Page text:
Sam Nkoile, from the ADS Western region said they have been training farmers who become ToTs on matters nutrition and is currently working with a target of reaching 15,600 farmers on Agri nutritional messages in Kisumu and Siaya

“Our main focus is to bring behavior change, western region has good climate for production but only produce maize, forgetting the Agri nutrition component such as eating a balanced diet”, he said

Nkoile explained that they are training on 14 topics that involve Agri nutrition using a “Community Dialogue Card” that has over 10 food groups and encourage and sensitize the communities and farmers to at least consume varieties from 5 food groups.

“We have been able to train farmers on the 10 food groups, food types at farm level. They are the common products that farmers do not pay much attention to such as leafy vegetables, fruits. we are also distributing nutritional dialogue cards with messages to breastfeeding mothers and also pregnant women”, he said.

27-year-old Collins Jumba from Vihiga and a beneficiary of the KCDMS said he has been planting different types of traditional vegetables on his 1/8th piece of land and it has been giving him a livelihood together with his young family.

He added that he started planting vegetables after clearing high school in 2017 and after being trained by ADS on Agri nutrition he is able to feed his young family and also the community around.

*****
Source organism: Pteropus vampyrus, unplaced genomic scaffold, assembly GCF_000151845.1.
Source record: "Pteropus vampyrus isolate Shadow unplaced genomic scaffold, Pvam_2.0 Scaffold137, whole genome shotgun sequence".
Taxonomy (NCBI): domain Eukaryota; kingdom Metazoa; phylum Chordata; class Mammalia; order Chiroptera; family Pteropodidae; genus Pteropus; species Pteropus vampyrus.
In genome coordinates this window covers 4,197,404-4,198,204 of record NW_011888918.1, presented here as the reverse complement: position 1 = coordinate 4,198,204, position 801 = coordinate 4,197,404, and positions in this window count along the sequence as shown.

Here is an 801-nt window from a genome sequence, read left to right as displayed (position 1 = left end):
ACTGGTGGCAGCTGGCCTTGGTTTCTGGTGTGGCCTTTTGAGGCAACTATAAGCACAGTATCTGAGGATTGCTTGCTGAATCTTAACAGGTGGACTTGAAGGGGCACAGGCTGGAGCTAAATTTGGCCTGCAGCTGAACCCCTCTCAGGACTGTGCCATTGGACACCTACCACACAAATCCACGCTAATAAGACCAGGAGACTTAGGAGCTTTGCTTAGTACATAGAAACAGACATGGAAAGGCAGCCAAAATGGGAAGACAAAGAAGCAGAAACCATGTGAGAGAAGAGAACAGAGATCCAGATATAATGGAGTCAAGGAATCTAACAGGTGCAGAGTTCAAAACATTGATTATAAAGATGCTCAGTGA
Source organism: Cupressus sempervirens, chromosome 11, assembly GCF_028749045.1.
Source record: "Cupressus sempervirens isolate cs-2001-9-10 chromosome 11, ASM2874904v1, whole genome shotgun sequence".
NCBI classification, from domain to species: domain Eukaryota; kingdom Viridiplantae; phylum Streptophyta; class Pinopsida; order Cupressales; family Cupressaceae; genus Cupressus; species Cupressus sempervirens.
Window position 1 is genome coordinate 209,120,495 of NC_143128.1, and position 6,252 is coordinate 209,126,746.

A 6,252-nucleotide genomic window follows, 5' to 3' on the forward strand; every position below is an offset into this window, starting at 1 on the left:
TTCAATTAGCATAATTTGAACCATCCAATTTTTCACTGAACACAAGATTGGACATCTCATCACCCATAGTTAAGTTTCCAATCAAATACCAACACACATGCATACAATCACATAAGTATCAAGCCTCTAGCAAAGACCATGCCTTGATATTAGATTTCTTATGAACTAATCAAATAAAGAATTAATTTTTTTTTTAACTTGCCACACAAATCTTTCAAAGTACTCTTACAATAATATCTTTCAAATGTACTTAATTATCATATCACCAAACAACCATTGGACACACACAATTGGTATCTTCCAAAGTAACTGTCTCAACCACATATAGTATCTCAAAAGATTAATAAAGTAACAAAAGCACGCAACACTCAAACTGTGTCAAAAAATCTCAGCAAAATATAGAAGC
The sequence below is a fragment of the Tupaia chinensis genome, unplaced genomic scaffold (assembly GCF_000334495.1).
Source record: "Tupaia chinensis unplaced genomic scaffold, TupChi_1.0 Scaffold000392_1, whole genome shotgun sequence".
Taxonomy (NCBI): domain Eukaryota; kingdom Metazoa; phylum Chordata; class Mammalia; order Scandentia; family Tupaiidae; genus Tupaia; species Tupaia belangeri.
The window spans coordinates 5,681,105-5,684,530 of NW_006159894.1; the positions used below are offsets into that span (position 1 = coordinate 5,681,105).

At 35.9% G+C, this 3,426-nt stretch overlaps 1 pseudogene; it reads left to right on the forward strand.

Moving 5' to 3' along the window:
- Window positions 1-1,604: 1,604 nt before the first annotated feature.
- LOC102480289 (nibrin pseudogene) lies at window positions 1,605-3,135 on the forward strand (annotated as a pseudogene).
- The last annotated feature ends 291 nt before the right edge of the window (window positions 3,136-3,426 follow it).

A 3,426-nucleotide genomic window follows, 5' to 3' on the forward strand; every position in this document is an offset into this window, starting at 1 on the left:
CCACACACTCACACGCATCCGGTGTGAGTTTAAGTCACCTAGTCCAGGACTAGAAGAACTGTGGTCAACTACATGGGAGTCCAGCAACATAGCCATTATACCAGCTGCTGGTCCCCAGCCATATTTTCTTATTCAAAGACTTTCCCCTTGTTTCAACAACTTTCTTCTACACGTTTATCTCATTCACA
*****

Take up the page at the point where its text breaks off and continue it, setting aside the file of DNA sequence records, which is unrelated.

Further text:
“I make money through these traditional vegetables since I am the one who sells to households around this village. I sell a bunch of varieties of vegetables at Ksh 50 bob and in overall I make around Ksh 25,000 every two months after harvesting at least 12 bags vegetables”, he said.

Collins Jumba , in his farm in Vihiga , says he is able to sustain his family through the sale of leafy vegetables and also feeding them for nutritional purposes.

Jumba who says that he has become one of the ToTs after receiving the training on Agri nutrition production and goes round Vihiga town giving training to farmers on how to plant various vegetables and fruits that would increase nutrition as well as interacting with his fellow youths who have been trained in order to source for better markets for their vegetables as a group.

The African leafy vegetables that Jumba grows on his land are Managu, Terere, Amaranth. Sageti, Kanzira, Mitoo and also fruits namely pawpaw, strawberries passion fruits

Emmanuel Mutie who works with ADS in the Eastern region said that through the USAID, Feed the Future funded project, they are training Village Based Advisors (VBA) to guide farmers on Agri nutrition.

We need to keep the nutrition diversity and make it sustainable by working with many partners from land preparation using deep tillage technology which is highly recommended all the way to marketing “, he said adding that the biggest challenge with Agri nutrition has been the attitude where most Kenyans believe that if there is no maize there is no food security.

Mutie confirmed that by working with USAID and other organizations such as churches to create awareness and help the farmers, most have been able to understand that for food security to exist people need to consume different food groups.

By Wangari Ndirangu